Analysis

Parties' Contentions

Defendants argue that this Court should grant summary judgment in their favor because Plaintiff cannot make out a prima facie case of negligence. Specifically, Defendants contend that they did not owe Plaintiff a duty to warn her of the existence of the glass window. For support, Defendants cite Talmo v. Union Park Automotive, in which the Delaware Supreme Court affirmed this Court's granting summary judgment against a plaintiff who also brought suit against a business after walking into a plate glass window on the business's premises.[4] Defendants also submit that Plaintiff cannot distinguish her case from Talmo because in that case, the Court held that a business owner does not owe a business invitee a duty to warn of the existence of a glass window, even if the window at issue was improperly lit. Further, Defendants argue that Plaintiff's attempt to distinguish her case from Talmo on the presence of her expert, Julius Pereira ("Pereira"), is futile because the Talmo holding did not hinge on the absence of a plaintiff's expert. Defendants also assert that Plaintiff's claim regarding the improper lighting around the glass window at the time of her injury is a baseless allegation because her expert, Pereira, a licensed architect, has not opined on the quality of the lighting at the time of the injury, did not analyze the lighting at the site of the injury, and has not discussed any relevant lighting standards.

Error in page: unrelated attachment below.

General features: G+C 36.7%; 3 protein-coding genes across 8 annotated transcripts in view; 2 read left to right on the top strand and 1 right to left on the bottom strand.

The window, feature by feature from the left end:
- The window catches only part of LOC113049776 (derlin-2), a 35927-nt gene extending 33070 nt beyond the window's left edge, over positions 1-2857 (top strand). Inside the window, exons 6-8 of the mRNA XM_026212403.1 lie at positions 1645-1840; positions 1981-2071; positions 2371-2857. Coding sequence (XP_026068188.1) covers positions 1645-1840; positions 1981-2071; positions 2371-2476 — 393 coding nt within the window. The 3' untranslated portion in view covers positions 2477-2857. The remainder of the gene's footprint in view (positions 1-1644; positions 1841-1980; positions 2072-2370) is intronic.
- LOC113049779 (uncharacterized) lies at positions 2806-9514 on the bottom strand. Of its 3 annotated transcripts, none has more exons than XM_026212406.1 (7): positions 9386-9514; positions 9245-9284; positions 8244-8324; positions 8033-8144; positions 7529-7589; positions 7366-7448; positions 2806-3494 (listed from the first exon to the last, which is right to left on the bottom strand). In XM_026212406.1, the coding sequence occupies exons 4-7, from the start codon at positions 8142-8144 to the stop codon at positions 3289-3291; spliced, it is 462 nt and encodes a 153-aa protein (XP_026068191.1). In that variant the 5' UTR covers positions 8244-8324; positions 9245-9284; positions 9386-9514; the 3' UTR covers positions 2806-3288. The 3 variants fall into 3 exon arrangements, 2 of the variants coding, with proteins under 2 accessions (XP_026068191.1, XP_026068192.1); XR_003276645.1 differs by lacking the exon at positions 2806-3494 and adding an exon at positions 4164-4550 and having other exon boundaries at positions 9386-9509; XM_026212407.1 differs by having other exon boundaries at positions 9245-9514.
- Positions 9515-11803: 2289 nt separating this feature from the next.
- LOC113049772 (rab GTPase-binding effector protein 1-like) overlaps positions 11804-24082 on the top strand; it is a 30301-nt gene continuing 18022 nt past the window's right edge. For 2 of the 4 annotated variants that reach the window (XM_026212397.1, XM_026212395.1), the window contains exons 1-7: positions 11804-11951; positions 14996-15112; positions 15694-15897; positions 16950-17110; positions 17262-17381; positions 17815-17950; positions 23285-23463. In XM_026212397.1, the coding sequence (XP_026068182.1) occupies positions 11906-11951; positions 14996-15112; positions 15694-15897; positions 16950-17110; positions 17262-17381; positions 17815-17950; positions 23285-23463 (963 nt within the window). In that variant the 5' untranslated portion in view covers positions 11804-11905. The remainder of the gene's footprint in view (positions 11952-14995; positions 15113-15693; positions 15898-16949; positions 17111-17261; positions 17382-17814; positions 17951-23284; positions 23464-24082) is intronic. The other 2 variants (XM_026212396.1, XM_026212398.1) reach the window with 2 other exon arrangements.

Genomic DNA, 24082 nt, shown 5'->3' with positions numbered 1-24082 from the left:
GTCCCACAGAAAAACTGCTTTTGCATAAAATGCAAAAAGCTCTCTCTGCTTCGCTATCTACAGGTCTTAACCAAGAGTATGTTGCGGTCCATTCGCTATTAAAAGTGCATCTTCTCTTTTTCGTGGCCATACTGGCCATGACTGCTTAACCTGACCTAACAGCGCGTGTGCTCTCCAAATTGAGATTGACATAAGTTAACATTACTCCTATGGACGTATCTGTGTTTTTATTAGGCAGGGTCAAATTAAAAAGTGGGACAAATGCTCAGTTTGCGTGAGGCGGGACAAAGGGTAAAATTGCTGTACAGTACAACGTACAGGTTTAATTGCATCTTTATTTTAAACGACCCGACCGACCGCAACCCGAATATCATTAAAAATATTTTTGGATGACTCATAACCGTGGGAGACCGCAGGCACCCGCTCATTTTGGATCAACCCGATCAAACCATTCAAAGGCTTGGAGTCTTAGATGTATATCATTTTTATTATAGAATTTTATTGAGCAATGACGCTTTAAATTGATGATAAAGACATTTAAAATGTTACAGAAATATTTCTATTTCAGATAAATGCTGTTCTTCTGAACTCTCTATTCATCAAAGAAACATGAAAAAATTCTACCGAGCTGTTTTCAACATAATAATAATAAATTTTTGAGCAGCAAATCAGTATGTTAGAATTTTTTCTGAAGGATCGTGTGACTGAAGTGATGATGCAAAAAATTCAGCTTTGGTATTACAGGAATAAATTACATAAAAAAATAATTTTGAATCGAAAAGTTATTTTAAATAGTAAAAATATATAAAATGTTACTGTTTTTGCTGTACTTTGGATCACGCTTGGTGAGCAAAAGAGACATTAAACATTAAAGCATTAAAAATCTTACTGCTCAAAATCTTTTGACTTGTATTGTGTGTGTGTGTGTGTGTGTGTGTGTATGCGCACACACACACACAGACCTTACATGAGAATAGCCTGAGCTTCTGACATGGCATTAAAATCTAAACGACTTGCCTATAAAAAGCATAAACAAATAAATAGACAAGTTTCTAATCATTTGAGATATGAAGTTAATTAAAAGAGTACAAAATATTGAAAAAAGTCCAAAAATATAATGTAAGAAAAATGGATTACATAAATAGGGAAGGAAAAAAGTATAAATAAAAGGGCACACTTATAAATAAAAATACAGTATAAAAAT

Defendants also argue that Pereira may not attest to the existence of Defendants' legal duty in tort because, as this Court held in Brown v. Dover Downs, Inc., the Court, and not a plaintiff's expert, determines the existence of a legal duty.[5]The falsity in Plaintiff's denial that she is using Pereira to establish such a duty is apparent from her citing him as the only evidence establishing a dangerous condition. Defendants also stress the clear factual similarities between Brown and this case, such as the Brown plaintiff's failed attempt, like the attempt of Plaintiff in this case, to use her advanced age as a way to argue for the existence of a heightened duty.